top of page

focus - thought of the Church

An ecumenical response

Taking off our sandals on the

'Holy Ground' of the other


Callam Slipper

The author is an Anglican priest and theologian. In 2017, he became the Church of England’s National Ecumenical Officer. He serves on the editorial board of Claritas, Journal of Dialogue and Culture and is a member of the Focolare Movement’s international, interdisciplinary study Centre, the Abba School.

Sexual scandals are not exclusive to the Roman Catholic Church. All churches are suffering from the same horror. When Piero Coda faces up to the issue of paedophilia, as Pope Francis has already done, and before him Pope Benedict XVI, he touches upon a challenge that is common throughout the Christian world. Clergy in the highest positions and charismatic people in all the churches have fallen: we are all involved.


This, I think, is the first thing that needs to be said by other churches in response to the agony currently experienced by the Roman Catholic Church: we are like you; we suffer from the same illnesses. And we can, indeed, learn from how you respond, even though the forms taken by ‘sexual abuse, the abuse of power and the abuse of conscience’1 are not the same in our churches.


But perhaps a further word of consolation can be offered. There is a light shining in the darkness we have all been plunged into, and it makes us realize how in the midst of this crisis God is present and at work: we are obliged to review our theologies and our structures. Perhaps we have trusted too much in human beings; perhaps we have forgotten that any human person must struggle with the temptation to do evil; perhaps we have left too much power in the hands of just a few. But one thing is certain. We must recognize that no one is without sin and that only in the crucified and forsaken Jesus do we have salvation. It is there that we must return and reflect theologically and renew our structures upon this basis, the only solid one.


Because the Church, and each church, while overflowing with holiness both in lives of individuals and communities, on the one hand, and in the means of grace, on the other, remains always – always – also a hospital for sinners.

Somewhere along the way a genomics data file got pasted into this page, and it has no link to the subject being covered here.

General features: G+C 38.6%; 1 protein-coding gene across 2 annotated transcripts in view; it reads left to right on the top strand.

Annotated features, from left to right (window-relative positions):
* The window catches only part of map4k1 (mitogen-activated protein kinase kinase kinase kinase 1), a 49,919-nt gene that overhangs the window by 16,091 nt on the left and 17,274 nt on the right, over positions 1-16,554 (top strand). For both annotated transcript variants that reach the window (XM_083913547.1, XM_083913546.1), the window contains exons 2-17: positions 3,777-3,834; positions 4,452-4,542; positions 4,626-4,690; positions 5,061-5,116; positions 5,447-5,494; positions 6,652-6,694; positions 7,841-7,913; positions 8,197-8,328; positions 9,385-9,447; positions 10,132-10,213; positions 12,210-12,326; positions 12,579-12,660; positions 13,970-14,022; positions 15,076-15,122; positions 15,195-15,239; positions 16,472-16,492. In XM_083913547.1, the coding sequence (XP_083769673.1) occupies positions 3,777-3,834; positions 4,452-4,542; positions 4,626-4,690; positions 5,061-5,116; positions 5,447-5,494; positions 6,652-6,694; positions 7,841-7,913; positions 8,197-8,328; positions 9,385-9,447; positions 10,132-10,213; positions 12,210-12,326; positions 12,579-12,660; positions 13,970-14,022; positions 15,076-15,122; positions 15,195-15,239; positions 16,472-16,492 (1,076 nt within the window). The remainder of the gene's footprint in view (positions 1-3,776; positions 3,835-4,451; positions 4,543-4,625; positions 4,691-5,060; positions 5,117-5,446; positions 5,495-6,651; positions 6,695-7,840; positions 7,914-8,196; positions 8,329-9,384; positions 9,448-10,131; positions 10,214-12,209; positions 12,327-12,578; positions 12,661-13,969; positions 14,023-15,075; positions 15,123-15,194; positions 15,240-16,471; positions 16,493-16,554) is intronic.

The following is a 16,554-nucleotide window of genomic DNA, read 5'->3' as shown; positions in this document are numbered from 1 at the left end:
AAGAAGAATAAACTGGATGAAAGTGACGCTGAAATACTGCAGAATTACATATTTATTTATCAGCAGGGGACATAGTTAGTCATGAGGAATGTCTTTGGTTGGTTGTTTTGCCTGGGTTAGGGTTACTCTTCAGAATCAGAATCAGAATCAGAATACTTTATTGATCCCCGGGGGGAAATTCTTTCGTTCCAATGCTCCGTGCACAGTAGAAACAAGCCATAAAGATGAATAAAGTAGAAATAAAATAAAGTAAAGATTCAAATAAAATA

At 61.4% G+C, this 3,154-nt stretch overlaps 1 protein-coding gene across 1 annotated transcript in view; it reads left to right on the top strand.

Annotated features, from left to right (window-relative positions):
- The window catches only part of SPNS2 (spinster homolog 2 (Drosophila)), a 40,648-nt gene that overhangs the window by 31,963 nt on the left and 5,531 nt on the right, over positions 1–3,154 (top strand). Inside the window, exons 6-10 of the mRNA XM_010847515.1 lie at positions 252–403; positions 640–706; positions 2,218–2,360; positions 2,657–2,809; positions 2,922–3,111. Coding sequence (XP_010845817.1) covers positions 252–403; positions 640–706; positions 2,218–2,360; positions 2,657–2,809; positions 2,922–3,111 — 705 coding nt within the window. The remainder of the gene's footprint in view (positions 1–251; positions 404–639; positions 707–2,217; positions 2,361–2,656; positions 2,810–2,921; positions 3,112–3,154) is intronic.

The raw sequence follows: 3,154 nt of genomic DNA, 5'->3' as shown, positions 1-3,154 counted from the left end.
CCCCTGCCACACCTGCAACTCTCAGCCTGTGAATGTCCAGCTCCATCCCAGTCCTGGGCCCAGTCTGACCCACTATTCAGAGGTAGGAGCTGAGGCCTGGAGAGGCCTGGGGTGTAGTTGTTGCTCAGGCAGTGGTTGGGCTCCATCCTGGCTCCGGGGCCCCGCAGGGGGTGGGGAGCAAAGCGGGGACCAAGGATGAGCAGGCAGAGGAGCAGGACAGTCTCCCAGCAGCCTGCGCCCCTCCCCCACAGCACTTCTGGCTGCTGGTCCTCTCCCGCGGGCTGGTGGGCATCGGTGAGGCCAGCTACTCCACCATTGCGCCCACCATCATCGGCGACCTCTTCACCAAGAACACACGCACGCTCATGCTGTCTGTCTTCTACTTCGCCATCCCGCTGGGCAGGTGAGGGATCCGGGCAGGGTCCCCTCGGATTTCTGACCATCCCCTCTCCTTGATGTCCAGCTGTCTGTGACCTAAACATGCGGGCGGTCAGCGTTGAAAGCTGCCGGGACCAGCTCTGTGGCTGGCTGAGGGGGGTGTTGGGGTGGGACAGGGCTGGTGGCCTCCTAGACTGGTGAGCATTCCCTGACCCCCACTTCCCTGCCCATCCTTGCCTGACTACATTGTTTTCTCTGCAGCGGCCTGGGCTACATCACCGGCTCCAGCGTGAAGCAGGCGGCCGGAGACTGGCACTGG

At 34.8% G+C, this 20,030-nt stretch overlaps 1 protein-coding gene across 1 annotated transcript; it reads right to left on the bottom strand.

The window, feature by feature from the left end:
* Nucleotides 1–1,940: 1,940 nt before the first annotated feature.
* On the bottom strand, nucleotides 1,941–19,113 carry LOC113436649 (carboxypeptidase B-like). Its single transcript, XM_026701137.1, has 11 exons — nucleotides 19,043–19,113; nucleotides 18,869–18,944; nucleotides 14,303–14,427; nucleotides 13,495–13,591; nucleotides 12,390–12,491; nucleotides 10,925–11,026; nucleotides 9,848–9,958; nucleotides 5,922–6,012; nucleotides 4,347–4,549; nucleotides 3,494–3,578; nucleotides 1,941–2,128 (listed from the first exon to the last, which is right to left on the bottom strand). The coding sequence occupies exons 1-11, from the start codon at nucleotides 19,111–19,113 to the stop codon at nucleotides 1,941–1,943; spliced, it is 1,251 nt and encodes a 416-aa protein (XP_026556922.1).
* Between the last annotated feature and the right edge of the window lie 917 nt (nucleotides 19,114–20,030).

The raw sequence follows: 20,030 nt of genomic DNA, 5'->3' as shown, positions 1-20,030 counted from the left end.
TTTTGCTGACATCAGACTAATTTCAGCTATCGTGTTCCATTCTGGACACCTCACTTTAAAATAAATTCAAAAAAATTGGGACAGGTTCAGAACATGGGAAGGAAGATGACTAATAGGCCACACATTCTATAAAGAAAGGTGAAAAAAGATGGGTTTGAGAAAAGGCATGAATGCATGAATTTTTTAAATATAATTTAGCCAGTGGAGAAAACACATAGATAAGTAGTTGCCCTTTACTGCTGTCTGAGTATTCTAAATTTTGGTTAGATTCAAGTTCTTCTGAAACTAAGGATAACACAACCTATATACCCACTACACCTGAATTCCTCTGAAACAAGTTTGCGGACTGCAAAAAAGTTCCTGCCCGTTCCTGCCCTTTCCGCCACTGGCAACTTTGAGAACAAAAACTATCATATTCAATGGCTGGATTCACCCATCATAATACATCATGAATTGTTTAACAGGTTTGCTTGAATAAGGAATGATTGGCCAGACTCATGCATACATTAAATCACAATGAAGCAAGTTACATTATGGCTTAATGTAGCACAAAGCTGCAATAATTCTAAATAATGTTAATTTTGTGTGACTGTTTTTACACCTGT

And this urges upon us some fascinating ecumenical insights. In first place, it is only humble churches that can unite. Losing every possibility of triumphalism, every sense of superiority, is a prerequisite for any church that wishes to grow in unity with others. But still more, once made humble, the churches can meet and learn from one another. This is fertile ground for what is called ‘Receptive Ecumenism’.


It can be seen at work in the first published document of the Third Anglican Roman Catholic International Commission (ARCIC III), 2 from June 2018, which used the method of ‘Receptive Ecumenism’, adapted to what ARCIC termed ‘receptive learning’. While not looking specifically at the problems put into light by abuse scandals, it looks at highly pertinent topics such as, for instance, the question of synodality. Piero Coda, in his article, shows how the lack of synodality, and specifically the lack of involvement of laypeople in decision-making processes, generates problems in church life by creating the conditions for clericalism to give rise to abuse. ARCIC III indicates that the ecclesial experience of the Anglican Communion can throw light upon the practice of synodality. And, on the other hand, it also indicates that the Roman Catholic Church’s ecclesial experience offers a model of life that, focused on the person of the Pope and in the full communion among all local churches, has structures of unity that can inspire a deeper life of unity among Anglican churches.


It is in this context, it seems to me, that we can see the timeliness of Coda’s emphasis upon the ‘mysticism of us’ and the ‘culture of encounter’. Synodality is about walking together (as commended by the ARCIC III document title: Walking Together on the Way). Everything, including the deepening of unity useful for Anglicans, points to this life of relations in God lived together, which then unfurls in living for everyone and working for the transformation of society – in other words, mission, something that is much at heart for all the churches. Which is to say: ‘us in God’ lived by Christians becomes the possibility of an ‘us’ that is more authentic and fully human, reaching into all aspects of human life.


Especially here we can see the need for a spirituality that is ‘fit for purpose’, so as to avoid the illusion of thinking the Church can be healed merely by structural and theological changes. This spirituality brings about the ‘personal and communal conversion that makes us see things as the Lord does’, as demanded by Pope Francis and underlined by Coda. And this conversion is, at root, a matter of ‘taking off our sandals before the “holy ground” of the other’.


1 Letter of His Holiness Pope Francis to the People of God (20 August 2018) quoted by Piero Coda.

Please click on the icon to open in Adobe Reader in order to print or share the article.

The Church and the Holy Spirit - October to December 2018   2018/1

bottom of page